Blind World

Retinitis Pigmentosa.
University rat study gives boost to eye care.

July 16, 2004.

By Lois M. Collins,
Deseret Morning News.

Cells in the leg may hold the cure for people with retinitis pigmentosa, a vision-robbing eye disease. And the University of Utah's Moran Eye Center is moving cautiously toward clinical trials to see if what works in a rat will work in a human.

Rats and people get many of the same diseases, including eye diseases, said Raymond D. Lund, Ph.D., director of research at Moran. "So they are really nice models."

Retinitis pigmentosa, often called RP, is often characterized by a ring of vision loss in mid-periphery, with small islands of vision in very far periphery, according to the Foundation Fighting Blindness. Other patients liken the eye disease to seeing through a straw. Some retain a small degree of central vision.

Researchers hope their efforts will eventually provide treatment not only for RP but for other eye diseases such as macular degeneration.

The center's current research builds on a foundation laid by others. For instance, it has been shown that putting certain naturally occurring chemicals into the eyes can stop the damage wrought by certain diseases. The goal has been finding the cells that make the right chemicals.

Researchers found that cells around the nerve fibers in the arms and legs make many of those chemicals, so about five years ago such cells were first put into the backs of rats' eyes to see what would happen.

"Incredibly, they worked," said Lund.

Lund's group published groundbreaking research two years ago showing that healthy cells transplanted into the eyes could stop the deterioration.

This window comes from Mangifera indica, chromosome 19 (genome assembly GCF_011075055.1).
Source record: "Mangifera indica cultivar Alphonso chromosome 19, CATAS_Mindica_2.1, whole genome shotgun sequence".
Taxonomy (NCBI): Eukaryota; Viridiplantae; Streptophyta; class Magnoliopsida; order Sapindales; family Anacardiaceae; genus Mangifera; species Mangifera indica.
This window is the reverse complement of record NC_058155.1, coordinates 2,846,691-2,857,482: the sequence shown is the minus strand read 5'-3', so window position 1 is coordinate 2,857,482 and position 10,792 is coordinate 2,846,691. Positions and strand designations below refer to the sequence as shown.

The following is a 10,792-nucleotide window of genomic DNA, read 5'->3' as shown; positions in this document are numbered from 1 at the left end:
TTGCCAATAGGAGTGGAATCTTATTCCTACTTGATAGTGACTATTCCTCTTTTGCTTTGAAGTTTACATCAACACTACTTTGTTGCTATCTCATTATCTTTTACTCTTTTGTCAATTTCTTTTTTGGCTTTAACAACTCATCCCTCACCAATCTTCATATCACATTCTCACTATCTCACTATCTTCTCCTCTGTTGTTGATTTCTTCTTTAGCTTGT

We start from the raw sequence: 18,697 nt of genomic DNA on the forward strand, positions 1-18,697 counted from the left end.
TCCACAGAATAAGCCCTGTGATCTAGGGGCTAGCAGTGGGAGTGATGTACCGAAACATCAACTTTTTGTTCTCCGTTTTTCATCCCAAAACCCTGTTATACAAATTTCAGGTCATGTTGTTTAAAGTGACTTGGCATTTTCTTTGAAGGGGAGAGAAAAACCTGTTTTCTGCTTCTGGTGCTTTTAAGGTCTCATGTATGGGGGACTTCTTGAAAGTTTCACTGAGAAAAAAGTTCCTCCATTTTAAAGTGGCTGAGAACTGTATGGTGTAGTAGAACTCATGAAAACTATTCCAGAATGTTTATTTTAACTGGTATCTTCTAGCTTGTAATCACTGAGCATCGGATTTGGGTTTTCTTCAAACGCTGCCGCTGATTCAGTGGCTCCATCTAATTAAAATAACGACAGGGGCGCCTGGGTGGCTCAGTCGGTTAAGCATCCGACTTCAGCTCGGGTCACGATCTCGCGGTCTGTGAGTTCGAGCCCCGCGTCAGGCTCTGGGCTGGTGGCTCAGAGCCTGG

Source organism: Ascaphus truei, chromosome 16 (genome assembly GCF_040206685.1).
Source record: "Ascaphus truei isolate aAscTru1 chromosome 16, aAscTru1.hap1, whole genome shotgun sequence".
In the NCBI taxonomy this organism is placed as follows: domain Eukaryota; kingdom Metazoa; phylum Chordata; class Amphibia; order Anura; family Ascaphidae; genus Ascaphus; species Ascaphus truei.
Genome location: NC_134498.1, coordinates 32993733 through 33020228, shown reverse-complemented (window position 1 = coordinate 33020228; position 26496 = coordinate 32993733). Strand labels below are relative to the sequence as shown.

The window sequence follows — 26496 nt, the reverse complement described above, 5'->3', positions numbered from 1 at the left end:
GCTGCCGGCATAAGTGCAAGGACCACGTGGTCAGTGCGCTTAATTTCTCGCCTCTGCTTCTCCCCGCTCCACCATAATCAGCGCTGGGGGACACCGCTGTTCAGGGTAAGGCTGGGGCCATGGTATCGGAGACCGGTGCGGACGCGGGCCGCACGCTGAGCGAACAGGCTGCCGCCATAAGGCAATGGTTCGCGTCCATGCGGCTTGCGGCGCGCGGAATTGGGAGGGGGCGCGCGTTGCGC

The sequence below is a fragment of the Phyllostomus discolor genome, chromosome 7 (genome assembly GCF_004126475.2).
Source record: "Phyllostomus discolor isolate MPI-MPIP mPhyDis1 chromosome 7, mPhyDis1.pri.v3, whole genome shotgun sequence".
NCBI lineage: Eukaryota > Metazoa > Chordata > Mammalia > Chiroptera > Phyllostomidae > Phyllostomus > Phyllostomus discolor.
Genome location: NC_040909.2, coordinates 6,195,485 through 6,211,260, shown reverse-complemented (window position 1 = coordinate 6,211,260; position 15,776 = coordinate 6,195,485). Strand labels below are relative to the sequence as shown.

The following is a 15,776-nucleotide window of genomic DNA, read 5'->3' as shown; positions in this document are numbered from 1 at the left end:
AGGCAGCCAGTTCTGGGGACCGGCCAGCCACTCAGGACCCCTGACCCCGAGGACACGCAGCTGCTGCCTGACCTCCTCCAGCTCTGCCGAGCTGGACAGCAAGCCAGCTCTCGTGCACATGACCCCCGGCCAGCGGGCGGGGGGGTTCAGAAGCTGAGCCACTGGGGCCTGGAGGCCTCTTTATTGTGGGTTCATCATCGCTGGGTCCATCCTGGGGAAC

Working with a group from Miami using the same cells for spinal cord injury, the U. researchers transitioned to human cells in their rat studies. Again, it worked. And a group of researchers in Canada was able to show that the treated rats "see well. They can retain good vision over a period of at least six months," the duration of the particular study, Lund said.

The next logical step is human trials, he said. "I'm thinking it's nice to show all these sorts of things in rats, but we're not in the business of curing rats with blinding diseases. It would be nice if we could take it to patients."

Now a $100,000 grant from the Stephen A. and Elaine Wynn Charitable Foundation in Las Vegas will "give us the opportunity to first finish necessary bits of work we would like to do in small animals, particularly things like safety," Lund said, then take the experiments further.

"We want to transition toward clinical trials but not get ahead of ourselves," he said. "Still, I'm surprised. We're closer (to human trials) than I thought we would be."

Among the questions they want to answer before beginning human studies are whether there are unknown safety issues, how late in an animal's life transplantation is effective (some of the eye diseases they hope to cure primarily affect the elderly) and how to take what they've learned in the rat lab into a human clinic.

Once they know those answers, Lund said, they'll begin planning their first very small safety trial in humans.

Stephen Wynn serves on the Moran advisory board.


2004 Deseret News Publishing Company.

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